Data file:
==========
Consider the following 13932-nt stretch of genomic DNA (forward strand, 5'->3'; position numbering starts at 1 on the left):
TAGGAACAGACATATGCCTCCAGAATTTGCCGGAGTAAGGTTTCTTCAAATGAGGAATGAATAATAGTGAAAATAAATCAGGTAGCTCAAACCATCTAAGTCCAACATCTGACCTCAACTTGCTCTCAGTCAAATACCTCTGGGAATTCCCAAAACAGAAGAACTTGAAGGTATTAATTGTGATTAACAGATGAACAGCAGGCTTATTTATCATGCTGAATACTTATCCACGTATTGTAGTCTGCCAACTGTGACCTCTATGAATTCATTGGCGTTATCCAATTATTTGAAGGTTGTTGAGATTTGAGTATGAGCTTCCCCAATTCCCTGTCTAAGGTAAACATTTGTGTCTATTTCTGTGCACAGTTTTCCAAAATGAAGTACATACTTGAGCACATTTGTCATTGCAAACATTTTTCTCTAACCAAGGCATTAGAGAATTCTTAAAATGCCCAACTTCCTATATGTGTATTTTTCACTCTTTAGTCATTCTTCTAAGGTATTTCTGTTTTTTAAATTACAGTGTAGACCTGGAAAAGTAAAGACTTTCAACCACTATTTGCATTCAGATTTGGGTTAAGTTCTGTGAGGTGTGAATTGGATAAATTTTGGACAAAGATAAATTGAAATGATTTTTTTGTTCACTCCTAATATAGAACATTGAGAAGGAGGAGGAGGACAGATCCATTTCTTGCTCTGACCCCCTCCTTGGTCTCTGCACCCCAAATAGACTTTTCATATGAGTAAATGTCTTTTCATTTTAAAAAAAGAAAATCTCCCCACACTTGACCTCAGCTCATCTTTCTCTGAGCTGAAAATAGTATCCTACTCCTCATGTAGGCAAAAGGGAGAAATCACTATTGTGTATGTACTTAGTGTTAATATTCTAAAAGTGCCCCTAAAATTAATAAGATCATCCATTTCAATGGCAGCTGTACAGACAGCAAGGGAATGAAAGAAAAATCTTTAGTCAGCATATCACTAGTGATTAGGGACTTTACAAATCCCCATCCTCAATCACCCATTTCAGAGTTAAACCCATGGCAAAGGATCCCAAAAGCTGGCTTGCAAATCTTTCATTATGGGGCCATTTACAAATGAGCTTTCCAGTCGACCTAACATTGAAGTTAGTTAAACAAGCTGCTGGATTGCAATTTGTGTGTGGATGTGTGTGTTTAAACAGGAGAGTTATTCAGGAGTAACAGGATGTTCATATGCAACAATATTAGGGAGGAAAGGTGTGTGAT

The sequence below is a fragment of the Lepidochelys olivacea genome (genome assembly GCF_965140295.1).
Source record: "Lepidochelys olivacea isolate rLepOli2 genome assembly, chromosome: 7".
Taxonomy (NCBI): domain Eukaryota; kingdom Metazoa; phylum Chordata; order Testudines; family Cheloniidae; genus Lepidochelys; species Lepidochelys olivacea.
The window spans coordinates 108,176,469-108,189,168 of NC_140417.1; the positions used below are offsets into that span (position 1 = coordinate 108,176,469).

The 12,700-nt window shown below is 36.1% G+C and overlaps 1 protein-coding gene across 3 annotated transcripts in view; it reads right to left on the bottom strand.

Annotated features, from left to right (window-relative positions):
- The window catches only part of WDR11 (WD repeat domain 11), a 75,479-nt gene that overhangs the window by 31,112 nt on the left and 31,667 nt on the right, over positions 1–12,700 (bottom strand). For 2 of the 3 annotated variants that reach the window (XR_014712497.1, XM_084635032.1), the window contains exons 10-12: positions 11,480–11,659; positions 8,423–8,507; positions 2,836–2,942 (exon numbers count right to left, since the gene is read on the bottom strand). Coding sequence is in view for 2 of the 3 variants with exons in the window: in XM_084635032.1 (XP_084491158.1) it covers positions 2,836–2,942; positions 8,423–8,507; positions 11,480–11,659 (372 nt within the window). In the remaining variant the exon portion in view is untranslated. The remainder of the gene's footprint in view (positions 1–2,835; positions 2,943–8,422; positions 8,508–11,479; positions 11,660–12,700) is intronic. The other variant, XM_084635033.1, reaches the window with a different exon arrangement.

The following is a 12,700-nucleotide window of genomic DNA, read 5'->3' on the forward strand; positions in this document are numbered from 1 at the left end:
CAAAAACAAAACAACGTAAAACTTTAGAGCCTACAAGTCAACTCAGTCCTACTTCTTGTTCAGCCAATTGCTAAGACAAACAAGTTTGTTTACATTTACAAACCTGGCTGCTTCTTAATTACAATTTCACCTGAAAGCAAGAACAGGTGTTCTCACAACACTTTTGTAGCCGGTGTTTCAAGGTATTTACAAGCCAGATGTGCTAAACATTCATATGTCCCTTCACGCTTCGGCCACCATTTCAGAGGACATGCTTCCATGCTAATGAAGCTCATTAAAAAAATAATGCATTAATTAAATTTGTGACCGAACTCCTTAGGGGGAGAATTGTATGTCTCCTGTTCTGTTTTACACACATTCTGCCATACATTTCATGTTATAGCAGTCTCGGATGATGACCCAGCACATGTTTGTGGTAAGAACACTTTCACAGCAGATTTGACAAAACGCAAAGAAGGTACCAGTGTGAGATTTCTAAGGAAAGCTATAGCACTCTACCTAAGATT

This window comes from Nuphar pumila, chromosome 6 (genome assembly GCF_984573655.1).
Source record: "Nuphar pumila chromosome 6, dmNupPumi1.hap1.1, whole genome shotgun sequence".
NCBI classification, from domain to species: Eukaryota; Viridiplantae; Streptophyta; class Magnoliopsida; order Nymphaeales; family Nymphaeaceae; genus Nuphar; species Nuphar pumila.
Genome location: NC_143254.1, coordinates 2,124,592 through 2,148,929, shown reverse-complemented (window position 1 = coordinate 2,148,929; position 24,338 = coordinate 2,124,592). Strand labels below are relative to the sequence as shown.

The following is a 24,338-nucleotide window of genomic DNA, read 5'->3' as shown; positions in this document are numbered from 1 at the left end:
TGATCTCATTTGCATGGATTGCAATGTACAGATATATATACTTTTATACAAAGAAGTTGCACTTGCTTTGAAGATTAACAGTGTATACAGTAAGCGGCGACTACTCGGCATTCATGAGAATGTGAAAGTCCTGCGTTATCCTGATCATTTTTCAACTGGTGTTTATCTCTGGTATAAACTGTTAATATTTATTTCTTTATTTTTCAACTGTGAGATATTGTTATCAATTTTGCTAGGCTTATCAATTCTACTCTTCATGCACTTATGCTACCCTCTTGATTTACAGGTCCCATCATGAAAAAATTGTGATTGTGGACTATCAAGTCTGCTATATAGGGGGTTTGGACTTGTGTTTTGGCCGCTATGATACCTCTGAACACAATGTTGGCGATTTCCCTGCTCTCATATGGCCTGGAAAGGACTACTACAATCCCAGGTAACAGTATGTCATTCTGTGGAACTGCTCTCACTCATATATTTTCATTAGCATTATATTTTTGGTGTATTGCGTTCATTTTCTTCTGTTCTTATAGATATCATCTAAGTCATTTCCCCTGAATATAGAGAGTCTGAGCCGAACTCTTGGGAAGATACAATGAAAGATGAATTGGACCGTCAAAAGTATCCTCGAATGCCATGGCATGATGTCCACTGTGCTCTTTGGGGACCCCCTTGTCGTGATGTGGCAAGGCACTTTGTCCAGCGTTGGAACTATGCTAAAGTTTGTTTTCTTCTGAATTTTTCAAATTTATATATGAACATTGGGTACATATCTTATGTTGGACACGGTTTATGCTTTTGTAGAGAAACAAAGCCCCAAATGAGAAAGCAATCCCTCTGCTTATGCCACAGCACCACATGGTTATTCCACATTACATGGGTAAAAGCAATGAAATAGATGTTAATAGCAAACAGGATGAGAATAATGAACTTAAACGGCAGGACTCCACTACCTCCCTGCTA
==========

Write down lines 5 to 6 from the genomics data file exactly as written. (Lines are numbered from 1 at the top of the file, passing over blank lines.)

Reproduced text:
Taxonomy (NCBI): domain Eukaryota; kingdom Metazoa; phylum Chordata; order Testudines; family Cheloniidae; genus Lepidochelys; species Lepidochelys olivacea.
The window spans coordinates 108,176,469-108,189,168 of NC_140417.1; the positions used below are offsets into that span (position 1 = coordinate 108,176,469).